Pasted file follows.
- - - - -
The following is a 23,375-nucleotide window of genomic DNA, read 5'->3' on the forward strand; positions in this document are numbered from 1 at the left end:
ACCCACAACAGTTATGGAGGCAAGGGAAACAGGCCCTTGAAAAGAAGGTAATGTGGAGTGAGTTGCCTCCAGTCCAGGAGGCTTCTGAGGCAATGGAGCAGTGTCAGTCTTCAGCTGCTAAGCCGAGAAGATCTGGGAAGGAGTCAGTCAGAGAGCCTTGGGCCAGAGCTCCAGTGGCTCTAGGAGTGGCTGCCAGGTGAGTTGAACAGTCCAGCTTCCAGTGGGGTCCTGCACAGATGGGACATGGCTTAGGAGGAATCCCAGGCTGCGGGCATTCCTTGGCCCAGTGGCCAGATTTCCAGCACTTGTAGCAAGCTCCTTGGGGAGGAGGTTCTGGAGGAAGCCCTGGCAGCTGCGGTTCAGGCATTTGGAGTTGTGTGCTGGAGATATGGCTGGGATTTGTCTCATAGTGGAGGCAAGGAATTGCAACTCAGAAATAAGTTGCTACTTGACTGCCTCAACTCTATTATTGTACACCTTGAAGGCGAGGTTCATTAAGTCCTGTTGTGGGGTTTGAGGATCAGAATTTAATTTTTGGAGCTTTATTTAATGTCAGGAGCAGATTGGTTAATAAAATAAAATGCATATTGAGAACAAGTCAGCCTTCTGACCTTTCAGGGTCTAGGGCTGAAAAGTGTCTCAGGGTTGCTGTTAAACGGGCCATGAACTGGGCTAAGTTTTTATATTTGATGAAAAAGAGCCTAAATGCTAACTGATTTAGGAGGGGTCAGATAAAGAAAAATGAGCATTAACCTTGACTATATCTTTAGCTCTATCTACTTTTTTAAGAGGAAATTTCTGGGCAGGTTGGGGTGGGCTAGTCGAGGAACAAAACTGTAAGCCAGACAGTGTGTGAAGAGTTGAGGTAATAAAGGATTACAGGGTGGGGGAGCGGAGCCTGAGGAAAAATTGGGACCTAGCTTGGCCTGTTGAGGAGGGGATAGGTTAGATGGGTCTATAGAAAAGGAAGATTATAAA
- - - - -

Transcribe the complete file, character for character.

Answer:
The following is a 23,375-nucleotide window of genomic DNA, read 5'->3' on the forward strand; positions in this document are numbered from 1 at the left end:
ACCCACAACAGTTATGGAGGCAAGGGAAACAGGCCCTTGAAAAGAAGGTAATGTGGAGTGAGTTGCCTCCAGTCCAGGAGGCTTCTGAGGCAATGGAGCAGTGTCAGTCTTCAGCTGCTAAGCCGAGAAGATCTGGGAAGGAGTCAGTCAGAGAGCCTTGGGCCAGAGCTCCAGTGGCTCTAGGAGTGGCTGCCAGGTGAGTTGAACAGTCCAGCTTCCAGTGGGGTCCTGCACAGATGGGACATGGCTTAGGAGGAATCCCAGGCTGCGGGCATTCCTTGGCCCAGTGGCCAGATTTCCAGCACTTGTAGCAAGCTCCTTGGGGAGGAGGTTCTGGAGGAAGCCCTGGCAGCTGCGGTTCAGGCATTTGGAGTTGTGTGCTGGAGATATGGCTGGGATTTGTCTCATAGTGGAGGCAAGGAATTGCAACTCAGAAATAAGTTGCTACTTGACTGCCTCAACTCTATTATTGTACACCTTGAAGGCGAGGTTCATTAAGTCCTGTTGTGGGGTTTGAGGATCAGAATTTAATTTTTGGAGCTTTATTTAATGTCAGGAGCAGATTGGTTAATAAAATAAAATGCATATTGAGAACAAGTCAGCCTTCTGACCTTTCAGGGTCTAGGGCTGAAAAGTGTCTCAGGGTTGCTGTTAAACGGGCCATGAACTGGGCTAAGTTTTTATATTTGATGAAAAAGAGCCTAAATGCTAACTGATTTAGGAGGGGTCAGATAAAGAAAAATGAGCATTAACCTTGACTATATCTTTAGCTCTATCTACTTTTTTAAGAGGAAATTTCTGGGCAGGTTGGGGTGGGCTAGTCGAGGAACAAAACTGTAAGCCAGACAGTGTGTGAAGAGTTGAGGTAATAAAGGATTACAGGGTGGGGGAGCGGAGCCTGAGGAAAAATTGGGACCTAGCTTGGCCTGTTGAGGAGGGGATAGGTTAGATGGGTCTATAGAAAAGGAAGATTATAAA